Well, a subsidy is a safety net paid by the government to provide financial
incentives for farmers to grow certain crops in the place of others. Because farmers can only plant so many crops, these subsidies basically dictate what farmers will grow.
Over the past 15 years, our government paid nearly $150 billion in subsidies to U.S. farmers: $77 billion to plant corn between 1995 and 2010; $32.4 billion to plant wheat; and $24.4 billion to plant soybeans. Every last penny of that money came from American taxpayers. The question: did we receive any benefit at all from these subsidies?
The use of subsidies is controversial because they mess with the balance between supply (crops) and (market) demand for the food and fuel they produce. This manipulation of the market has a number of benefits for taxpayers, like keeping the prices of subsidized crops (corn, wheat and soy) low and the economic ripple effects that follow.
The basic math behind subsidies is that in a perfect world, taxpayers see a 100% return investment, because of the surplus of the subsidized crop (let’s say corn, for instance). If every farmer plants corn, there will be a surplus, which keeps prices low. BUT!! Because there is such a surplus, corn then becomes a commodity, and therefore isn’t used for just food, but for fuel (and feed). This low cost corn is supposed to keep ethanol (gas) prices low, however, what it really does is line the pockets of corporations and increase profit margins.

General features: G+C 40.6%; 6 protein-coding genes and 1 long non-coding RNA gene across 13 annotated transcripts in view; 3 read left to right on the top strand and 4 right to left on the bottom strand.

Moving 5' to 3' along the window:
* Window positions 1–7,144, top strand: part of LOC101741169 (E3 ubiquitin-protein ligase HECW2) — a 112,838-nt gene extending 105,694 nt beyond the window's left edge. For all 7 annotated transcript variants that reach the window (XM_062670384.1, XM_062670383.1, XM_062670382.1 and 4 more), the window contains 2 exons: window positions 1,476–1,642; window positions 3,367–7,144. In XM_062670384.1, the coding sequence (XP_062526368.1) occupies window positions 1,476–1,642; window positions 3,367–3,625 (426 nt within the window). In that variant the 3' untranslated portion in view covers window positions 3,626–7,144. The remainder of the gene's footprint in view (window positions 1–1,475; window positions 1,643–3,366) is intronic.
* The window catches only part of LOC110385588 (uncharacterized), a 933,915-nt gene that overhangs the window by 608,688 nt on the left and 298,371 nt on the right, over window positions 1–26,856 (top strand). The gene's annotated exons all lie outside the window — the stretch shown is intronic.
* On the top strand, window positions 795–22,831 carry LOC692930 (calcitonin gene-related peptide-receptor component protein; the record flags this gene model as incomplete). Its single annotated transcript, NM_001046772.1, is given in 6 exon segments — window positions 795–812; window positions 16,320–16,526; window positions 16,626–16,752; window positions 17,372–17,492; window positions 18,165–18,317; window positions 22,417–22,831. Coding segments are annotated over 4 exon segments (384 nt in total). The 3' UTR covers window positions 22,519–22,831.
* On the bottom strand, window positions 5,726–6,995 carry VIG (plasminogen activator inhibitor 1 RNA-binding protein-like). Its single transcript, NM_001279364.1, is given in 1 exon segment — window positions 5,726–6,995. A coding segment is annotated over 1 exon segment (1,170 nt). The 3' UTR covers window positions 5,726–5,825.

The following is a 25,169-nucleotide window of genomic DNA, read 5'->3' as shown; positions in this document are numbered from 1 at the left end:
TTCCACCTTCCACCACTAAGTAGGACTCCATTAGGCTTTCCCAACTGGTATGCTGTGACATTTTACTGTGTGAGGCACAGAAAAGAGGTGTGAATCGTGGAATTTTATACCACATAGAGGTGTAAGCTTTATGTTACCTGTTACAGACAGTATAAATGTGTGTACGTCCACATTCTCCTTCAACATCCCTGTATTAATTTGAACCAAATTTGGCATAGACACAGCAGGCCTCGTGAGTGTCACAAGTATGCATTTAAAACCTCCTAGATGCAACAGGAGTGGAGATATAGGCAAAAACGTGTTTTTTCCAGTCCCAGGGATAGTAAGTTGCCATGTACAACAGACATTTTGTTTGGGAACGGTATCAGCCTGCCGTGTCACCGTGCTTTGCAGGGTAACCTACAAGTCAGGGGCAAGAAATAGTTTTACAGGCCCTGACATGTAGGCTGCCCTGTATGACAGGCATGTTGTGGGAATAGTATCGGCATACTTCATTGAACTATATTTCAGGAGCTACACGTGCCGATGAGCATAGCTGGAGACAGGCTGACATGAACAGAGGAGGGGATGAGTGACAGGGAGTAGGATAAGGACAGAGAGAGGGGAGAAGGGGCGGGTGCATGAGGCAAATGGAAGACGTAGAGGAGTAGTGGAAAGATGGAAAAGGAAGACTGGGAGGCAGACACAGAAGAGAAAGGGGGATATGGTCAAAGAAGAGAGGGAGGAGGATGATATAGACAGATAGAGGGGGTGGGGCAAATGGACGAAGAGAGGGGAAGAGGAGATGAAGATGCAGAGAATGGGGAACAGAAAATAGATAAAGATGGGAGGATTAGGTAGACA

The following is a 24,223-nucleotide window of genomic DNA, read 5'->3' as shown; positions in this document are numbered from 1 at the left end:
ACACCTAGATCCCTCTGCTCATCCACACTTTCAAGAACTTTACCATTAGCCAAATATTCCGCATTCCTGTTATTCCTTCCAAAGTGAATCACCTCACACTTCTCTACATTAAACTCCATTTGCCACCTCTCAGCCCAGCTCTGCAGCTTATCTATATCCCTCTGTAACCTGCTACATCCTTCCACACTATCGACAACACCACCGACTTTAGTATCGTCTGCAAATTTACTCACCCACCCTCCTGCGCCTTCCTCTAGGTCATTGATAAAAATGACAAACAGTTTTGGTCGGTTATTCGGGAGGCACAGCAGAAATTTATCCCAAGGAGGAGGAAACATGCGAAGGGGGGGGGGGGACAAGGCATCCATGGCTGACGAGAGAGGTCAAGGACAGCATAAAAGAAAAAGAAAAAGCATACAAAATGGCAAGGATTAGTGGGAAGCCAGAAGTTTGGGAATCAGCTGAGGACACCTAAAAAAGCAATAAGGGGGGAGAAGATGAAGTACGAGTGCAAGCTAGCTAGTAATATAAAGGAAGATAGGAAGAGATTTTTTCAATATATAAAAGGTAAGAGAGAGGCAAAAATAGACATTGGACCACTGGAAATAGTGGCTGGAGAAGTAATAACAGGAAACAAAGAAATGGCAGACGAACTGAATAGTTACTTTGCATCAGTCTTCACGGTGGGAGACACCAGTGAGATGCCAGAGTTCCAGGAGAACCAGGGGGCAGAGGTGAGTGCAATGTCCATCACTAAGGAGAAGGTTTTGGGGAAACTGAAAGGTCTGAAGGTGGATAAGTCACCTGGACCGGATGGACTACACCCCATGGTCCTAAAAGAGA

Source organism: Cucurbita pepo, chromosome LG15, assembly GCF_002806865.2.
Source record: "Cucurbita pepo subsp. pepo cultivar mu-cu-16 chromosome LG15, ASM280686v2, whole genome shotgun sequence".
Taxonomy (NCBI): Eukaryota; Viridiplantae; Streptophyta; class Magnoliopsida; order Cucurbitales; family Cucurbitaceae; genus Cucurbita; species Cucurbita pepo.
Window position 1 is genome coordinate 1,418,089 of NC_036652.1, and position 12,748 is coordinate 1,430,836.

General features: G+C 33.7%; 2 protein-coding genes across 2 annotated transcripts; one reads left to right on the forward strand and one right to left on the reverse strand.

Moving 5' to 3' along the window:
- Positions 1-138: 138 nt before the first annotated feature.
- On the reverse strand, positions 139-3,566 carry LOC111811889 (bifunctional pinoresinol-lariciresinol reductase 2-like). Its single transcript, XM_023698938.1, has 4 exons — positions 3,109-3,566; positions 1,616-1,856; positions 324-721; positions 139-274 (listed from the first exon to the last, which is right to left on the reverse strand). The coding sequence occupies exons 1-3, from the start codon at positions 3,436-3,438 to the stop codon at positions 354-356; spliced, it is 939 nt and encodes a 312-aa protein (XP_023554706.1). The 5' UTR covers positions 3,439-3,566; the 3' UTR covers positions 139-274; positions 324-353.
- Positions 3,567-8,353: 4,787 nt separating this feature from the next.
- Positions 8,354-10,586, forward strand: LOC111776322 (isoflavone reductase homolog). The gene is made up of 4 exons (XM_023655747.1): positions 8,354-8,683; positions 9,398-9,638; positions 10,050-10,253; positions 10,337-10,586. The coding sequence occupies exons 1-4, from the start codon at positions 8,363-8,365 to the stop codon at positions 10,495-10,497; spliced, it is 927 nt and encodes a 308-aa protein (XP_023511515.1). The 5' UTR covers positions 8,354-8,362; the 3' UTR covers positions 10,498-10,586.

In a nutshell, we have a surplus of these three crops-- two of which are GMO btw—so these three items are ridiculously cheap, and therefore can be used as an ingredient to virtually make all kinds of processed food items at a ridiculously low price. Get it? This is why junk food is so cheap: because most junk foods are made from these three subsidized items that manufacturers get on the cheap (corn, soy, wheat) which helps them make profits. It is also why fruits and vegetables are NOT cheap, because they are NOT subsidized. And it is why “factory-farmed” beef, chicken and pork are cheap, because they are fed these cheap subsidized items too.
So now you have a little background of why our (food) system is so incredibly bass-ackward.
Thanks for reading,
"Planting your nutrition seed for the day."